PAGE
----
I want to tell you why you are incorrect today if you think that your parent’s trust document is recorded somewhere. Trusts are private documents. They don’t get recorded anywhere. They don’t get recorded with the County Recorder’s Office. They’re not kept with some government agency. A lot of times the attorneys who draft them don’t even keep a copy.
The attorney drafts the trust document and hands it over to the client. The attorney says, “Here’s your trust. Here’s your document.” The attorney isn’t necessarily required to even keep a copy.
Attorneys May Keep The Original Although They Aren’t Required To
There are some attorneys who will keep the original of a trust or will. They might still have them years later. But they’re not required to do that.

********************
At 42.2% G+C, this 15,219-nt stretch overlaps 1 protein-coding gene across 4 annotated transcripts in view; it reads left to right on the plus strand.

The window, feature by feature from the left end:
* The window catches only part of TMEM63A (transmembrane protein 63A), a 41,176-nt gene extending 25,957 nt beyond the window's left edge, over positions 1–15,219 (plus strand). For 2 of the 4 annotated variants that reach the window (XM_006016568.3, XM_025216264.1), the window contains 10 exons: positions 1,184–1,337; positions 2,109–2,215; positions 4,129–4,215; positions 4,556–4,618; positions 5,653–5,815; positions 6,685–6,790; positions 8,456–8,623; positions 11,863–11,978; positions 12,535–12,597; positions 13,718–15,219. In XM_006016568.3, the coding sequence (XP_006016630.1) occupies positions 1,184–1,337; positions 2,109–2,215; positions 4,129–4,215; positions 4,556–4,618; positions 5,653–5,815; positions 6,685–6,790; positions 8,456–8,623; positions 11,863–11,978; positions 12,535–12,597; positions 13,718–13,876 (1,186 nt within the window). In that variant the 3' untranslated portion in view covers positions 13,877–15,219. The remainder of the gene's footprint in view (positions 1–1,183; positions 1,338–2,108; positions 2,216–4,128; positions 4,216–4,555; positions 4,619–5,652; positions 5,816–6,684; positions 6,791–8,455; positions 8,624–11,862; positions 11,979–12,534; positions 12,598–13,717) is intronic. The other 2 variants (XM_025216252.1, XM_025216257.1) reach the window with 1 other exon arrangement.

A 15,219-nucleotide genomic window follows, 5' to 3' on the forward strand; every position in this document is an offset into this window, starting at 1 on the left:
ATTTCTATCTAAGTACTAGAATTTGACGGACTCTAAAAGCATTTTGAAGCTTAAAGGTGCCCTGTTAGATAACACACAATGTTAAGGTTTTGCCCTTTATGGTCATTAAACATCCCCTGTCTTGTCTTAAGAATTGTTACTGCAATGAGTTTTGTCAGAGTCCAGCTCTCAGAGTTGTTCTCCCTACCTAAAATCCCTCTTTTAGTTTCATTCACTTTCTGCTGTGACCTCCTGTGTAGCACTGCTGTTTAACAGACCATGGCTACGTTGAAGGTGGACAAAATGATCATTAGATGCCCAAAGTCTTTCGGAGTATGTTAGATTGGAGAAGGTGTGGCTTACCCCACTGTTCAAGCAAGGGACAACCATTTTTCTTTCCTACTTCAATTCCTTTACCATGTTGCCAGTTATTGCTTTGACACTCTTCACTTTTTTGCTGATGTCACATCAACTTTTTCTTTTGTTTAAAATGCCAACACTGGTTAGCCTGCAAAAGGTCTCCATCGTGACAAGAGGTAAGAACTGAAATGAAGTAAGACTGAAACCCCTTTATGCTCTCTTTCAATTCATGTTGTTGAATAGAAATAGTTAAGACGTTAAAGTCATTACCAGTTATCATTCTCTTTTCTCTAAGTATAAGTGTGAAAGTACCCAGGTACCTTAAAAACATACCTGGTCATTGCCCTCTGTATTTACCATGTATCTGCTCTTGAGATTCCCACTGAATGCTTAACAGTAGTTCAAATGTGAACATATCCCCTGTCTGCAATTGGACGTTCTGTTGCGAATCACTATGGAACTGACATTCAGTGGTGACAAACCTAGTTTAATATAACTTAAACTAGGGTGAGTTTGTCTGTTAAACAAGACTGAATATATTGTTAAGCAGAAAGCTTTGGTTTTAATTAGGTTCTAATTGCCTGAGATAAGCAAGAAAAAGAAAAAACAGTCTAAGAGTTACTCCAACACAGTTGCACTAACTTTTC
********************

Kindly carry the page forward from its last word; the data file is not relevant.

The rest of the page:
The best way to get a hold of your parent’s trust or will is to receive a copy as soon as you can—either before they pass away, if they’re willing to share it with you, or from whoever has it after they pass away. It’s a good idea to obtain a copy of the trust while your parent is still living, but not every parent is willing to do that. If somebody has a copy of a trust or will and won’t give it to you after your parents pass away, then you have to go to court and you have to ask the court to order them to hand over the documents, which the court will do in most cases.